A pattern of abusive behaviors used to exert power and control over a dating partner. A Pattern of Behavior Calling dating violence a pattern doesn't mean the first instance of abuse is not dating violence. It just recognizes that dating violence usually involves a series of abusive behaviors over a course of time. Every relationships is different, but the one thing that is common to most abusive dating relationships is that the violence escalates over time and becomes more and more dangerous for the young victim. Power and Control The definition also points out that at the core of dating violence are issues of power and control.
Physical Abuse any intentional use of physical force with the intent to cause fear or injury, like hitting, shoving, biting, strangling, kicking or using a weapon. Emotional Abuse non-physical behaviors such as threats, insults, constant monitoring, humiliation, intimidation, isolation or stalking. Sexual Abuse any action that impacts a person’s ability to control their sexual activity or the circumstances in which sexual activity occurs, including rape, coercion or restricting access to birth control.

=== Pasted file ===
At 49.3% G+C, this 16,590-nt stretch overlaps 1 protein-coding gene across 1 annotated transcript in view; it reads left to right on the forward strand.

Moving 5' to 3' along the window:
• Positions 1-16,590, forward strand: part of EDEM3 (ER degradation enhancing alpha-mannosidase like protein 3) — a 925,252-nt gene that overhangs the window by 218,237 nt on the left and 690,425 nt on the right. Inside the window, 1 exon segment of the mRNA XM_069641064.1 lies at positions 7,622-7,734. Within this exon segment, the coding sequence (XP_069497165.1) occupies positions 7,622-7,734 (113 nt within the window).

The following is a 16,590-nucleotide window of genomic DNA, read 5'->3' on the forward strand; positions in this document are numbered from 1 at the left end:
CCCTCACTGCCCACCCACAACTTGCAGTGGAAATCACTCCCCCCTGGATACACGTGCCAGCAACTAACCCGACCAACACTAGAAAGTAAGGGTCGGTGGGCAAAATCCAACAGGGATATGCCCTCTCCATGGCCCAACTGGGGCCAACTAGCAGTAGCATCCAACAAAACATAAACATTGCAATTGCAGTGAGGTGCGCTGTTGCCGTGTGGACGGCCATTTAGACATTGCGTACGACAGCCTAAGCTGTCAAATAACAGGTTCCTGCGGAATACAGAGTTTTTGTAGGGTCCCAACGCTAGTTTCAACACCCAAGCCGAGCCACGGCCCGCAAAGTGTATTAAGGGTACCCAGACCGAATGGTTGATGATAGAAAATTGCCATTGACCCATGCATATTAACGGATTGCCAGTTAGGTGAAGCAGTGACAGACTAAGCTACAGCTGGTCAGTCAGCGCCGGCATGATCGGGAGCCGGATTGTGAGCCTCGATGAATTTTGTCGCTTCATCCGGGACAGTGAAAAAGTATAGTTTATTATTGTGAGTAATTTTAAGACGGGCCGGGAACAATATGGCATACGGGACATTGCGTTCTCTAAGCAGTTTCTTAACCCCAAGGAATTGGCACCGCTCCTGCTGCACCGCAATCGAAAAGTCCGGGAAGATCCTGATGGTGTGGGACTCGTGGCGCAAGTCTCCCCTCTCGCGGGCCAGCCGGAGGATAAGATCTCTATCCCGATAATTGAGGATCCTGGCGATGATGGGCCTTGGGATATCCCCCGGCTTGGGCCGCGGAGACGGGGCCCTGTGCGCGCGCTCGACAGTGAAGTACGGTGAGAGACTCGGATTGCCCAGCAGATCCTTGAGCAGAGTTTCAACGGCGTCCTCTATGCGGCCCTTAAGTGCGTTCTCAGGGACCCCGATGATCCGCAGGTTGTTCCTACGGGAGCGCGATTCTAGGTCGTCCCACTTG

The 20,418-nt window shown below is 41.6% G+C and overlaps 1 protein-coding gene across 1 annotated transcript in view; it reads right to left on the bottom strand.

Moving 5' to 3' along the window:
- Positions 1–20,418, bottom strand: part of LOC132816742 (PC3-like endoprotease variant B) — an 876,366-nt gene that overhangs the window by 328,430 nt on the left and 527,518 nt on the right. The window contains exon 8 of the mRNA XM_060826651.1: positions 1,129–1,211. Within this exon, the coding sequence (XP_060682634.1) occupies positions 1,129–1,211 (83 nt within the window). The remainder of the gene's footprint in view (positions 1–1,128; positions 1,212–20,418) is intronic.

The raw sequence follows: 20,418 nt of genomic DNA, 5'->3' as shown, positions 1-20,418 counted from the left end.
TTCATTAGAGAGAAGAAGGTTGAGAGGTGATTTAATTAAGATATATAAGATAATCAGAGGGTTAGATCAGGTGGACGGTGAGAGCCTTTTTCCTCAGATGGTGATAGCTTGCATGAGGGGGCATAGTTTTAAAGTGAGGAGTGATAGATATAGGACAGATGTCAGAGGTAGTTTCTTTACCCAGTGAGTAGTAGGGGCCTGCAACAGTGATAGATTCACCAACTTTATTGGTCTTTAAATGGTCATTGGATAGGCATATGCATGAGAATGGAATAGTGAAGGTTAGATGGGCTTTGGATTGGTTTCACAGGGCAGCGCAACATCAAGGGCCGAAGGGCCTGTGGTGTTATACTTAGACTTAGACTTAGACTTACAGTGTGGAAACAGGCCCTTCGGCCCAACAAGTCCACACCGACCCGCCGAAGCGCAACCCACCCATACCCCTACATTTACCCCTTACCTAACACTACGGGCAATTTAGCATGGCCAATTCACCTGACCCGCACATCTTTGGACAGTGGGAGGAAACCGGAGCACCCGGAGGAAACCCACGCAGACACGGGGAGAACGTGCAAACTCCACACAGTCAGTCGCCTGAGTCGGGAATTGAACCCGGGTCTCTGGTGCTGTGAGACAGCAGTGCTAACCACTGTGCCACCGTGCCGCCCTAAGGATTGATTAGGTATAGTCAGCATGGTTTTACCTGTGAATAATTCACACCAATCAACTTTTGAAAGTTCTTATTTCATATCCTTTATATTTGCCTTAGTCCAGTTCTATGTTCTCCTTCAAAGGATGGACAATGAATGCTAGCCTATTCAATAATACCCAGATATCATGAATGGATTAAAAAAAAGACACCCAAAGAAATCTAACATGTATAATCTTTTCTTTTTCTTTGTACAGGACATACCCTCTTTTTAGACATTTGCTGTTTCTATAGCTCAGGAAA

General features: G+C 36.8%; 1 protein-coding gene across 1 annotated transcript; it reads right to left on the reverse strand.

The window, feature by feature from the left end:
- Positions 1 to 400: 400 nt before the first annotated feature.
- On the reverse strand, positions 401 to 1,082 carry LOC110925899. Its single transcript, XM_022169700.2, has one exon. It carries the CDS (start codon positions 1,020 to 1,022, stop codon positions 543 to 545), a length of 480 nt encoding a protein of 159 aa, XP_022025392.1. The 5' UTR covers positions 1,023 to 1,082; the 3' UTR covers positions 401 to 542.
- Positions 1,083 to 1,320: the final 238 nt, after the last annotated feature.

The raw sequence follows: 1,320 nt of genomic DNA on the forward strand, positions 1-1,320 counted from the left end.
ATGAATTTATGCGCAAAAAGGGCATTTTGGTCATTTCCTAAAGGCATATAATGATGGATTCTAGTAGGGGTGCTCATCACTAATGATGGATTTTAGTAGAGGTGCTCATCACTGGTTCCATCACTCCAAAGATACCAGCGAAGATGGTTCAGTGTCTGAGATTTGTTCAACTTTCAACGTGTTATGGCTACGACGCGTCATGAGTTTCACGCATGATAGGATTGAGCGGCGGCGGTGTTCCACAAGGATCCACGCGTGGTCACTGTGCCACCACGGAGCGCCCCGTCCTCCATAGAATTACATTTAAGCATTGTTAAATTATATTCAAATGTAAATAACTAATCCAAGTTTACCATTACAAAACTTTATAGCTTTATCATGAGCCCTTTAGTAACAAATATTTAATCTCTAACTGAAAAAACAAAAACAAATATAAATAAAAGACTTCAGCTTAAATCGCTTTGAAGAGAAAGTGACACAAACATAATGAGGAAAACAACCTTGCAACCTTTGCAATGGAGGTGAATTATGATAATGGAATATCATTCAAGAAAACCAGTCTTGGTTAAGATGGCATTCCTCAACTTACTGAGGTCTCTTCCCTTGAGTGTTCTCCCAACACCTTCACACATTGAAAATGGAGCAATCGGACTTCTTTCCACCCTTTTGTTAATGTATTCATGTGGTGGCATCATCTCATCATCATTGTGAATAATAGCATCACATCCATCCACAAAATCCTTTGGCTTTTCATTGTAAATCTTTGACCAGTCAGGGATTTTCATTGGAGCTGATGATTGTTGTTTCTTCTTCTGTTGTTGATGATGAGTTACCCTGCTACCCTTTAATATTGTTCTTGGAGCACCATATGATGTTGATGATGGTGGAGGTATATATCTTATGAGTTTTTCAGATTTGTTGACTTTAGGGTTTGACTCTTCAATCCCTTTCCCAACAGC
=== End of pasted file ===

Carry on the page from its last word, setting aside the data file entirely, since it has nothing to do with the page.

Stage 1: Tension Building The abuser may become edgy and start to react more negatively to frustrations. The tension may rise to a point where the abuser feels that he/she has lost control over the behavior/actions of the victim. Stage 2: Acute Explosion This is often the shortest of the stages because violence most always occurs at this point. The abuser may outwardly express more intense anger. Some victims become more emotionally detached because becoming emotional with the abuser could be more likely to trigger violence. It typically ends after a violent outburst by the abuser. Stage 3: Honeymoon This is typically a welcomed stage by both the abuser and the victim. The abuser usually expresses remorse for his/her actions and the victim starts to believe that the abuser can change and stop being abusive. This stage often continues until the abuser begins to feel confident again and starts to feel a loss of control over the victim's behavior. This stage has shown to decrease in length over time and has been shown to in some cases, disappear totally.